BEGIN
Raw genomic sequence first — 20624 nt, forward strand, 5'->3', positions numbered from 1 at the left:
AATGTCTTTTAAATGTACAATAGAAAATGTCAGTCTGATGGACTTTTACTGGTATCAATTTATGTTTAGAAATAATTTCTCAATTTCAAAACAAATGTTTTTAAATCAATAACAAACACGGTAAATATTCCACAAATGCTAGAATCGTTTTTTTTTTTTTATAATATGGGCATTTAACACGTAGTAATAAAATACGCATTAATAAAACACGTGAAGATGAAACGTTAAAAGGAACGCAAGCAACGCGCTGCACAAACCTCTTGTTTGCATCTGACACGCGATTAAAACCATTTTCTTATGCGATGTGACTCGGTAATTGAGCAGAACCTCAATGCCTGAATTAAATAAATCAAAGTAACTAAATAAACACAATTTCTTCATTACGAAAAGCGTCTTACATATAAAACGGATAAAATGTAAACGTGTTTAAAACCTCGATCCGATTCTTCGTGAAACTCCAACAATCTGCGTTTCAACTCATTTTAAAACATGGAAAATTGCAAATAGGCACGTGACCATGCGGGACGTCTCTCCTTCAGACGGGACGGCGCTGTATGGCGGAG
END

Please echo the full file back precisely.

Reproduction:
Raw genomic sequence first — 20624 nt, forward strand, 5'->3', positions numbered from 1 at the left:
AATGTCTTTTAAATGTACAATAGAAAATGTCAGTCTGATGGACTTTTACTGGTATCAATTTATGTTTAGAAATAATTTCTCAATTTCAAAACAAATGTTTTTAAATCAATAACAAACACGGTAAATATTCCACAAATGCTAGAATCGTTTTTTTTTTTTTATAATATGGGCATTTAACACGTAGTAATAAAATACGCATTAATAAAACACGTGAAGATGAAACGTTAAAAGGAACGCAAGCAACGCGCTGCACAAACCTCTTGTTTGCATCTGACACGCGATTAAAACCATTTTCTTATGCGATGTGACTCGGTAATTGAGCAGAACCTCAATGCCTGAATTAAATAAATCAAAGTAACTAAATAAACACAATTTCTTCATTACGAAAAGCGTCTTACATATAAAACGGATAAAATGTAAACGTGTTTAAAACCTCGATCCGATTCTTCGTGAAACTCCAACAATCTGCGTTTCAACTCATTTTAAAACATGGAAAATTGCAAATAGGCACGTGACCATGCGGGACGTCTCTCCTTCAGACGGGACGGCGCTGTATGGCGGAG